OSU shares the joy of gardening

A student at the OSU Learning Gardens learns about growing food.
Student Saneda Gross picks a carrot at the Learning Gardens during a lesson on where food comes from. (Photo by Tiffany Woods.)
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People learn to use native plants, conserve water and grow organic produce

The OSU Extension Service is reconnecting people with their food and landscapes. One way it does this is through its Master Gardener program, which offers courses on home horticulture in 28 of Oregon's 36 counties as well as online. Graduates, known as Master Gardeners, are then expected to share their new knowledge with others by volunteering to answer questions via hotlines or teach at Extension offices, farmers markets, workshops and community gardens.

In 2013, there were 3,733 Master Gardeners in Oregon who had nearly 221,900 interactions with the public. Their more than 206,800 hours of volunteer service were the equivalent of 101 full-time staff or $4.4 million. Master Gardeners also gave food banks nearly 103,000 pounds of fresh produce harvested from community and demonstration gardens that they manage.

In Baker County, Master Gardeners offered a yearlong training in 2013 to 30 inmates at the Powder River Corrections Institute. Eight graduated and a third of those are now out of prison and working in the nursery or landscape business. That same year, Master Gardeners in Wasco county taught incarcerated youth to grow vegetables and flowers in a greenhouse.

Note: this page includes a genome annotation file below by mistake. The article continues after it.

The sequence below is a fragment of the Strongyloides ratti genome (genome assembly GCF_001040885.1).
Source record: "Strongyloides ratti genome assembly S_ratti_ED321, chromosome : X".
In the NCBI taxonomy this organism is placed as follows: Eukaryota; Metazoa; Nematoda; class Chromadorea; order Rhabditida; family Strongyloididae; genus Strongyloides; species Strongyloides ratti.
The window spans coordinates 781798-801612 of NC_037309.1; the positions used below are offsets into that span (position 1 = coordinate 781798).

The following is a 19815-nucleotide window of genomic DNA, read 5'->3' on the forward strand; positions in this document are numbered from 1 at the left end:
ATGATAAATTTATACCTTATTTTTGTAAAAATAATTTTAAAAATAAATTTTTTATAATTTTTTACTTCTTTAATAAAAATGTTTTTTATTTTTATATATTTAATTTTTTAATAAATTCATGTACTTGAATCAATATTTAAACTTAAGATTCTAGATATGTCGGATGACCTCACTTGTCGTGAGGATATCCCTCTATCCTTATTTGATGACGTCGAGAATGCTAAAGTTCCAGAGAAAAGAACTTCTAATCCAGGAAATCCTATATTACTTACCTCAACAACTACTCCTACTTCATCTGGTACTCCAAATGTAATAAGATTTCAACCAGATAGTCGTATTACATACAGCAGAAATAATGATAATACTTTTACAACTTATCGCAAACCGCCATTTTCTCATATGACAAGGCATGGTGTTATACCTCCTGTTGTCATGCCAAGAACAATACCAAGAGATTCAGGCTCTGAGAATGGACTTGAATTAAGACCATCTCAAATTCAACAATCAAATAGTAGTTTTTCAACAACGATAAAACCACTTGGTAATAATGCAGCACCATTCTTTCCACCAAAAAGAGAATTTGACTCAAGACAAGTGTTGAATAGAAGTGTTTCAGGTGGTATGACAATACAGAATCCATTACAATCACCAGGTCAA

In Clackamas County, Extension helps teach former juvenile offenders how to garden through the Green Corps-Fresh Start program. Teens grow fresh fruits and vegetables, share them with their families and food banks, and sell some of their produce at the Oregon City Farmers Market and use the money to pay restitution. In the process, they learn business and time management skills.

In Washington County, Master Gardeners have started a demonstration garden at Jenkins Estate in cooperation with Tualatin Hills Parks and Recreation District. It contains educational garden vignettes that demonstrate important topics in sustainable gardening.

In Portland, OSU Extension provides technical support to dozens of community gardens. It also helps manage the Learning Gardens Laboratory, where it runs a program that teaches students where their food comes from and how to eat healthily.

In Deschutes County, Extension teaches the public to design landscapes that conserve water in Oregon's high desert. One of its horticulturists co-wrote a 36-page booklet on the subject. Eight mayors in central Oregon funded the publication of 30,000 copies.

And in Corvallis, OSU students and community members learn to grow produce at OSU's organic farm run by the university's Organic Growers Club. The club has 300 members and sells vegetables to 400 customers. In addition, the club has funded more than 50 paid student internships since 2000.

Sources: Gail Langellotto, statewide coordinator for the Master Gardener program; OSU crop and soil science instructor James Cassidy; OSU Extension horticulturist Amy Jo Detweiler; OSU Extension horticulturist Weston Miller.

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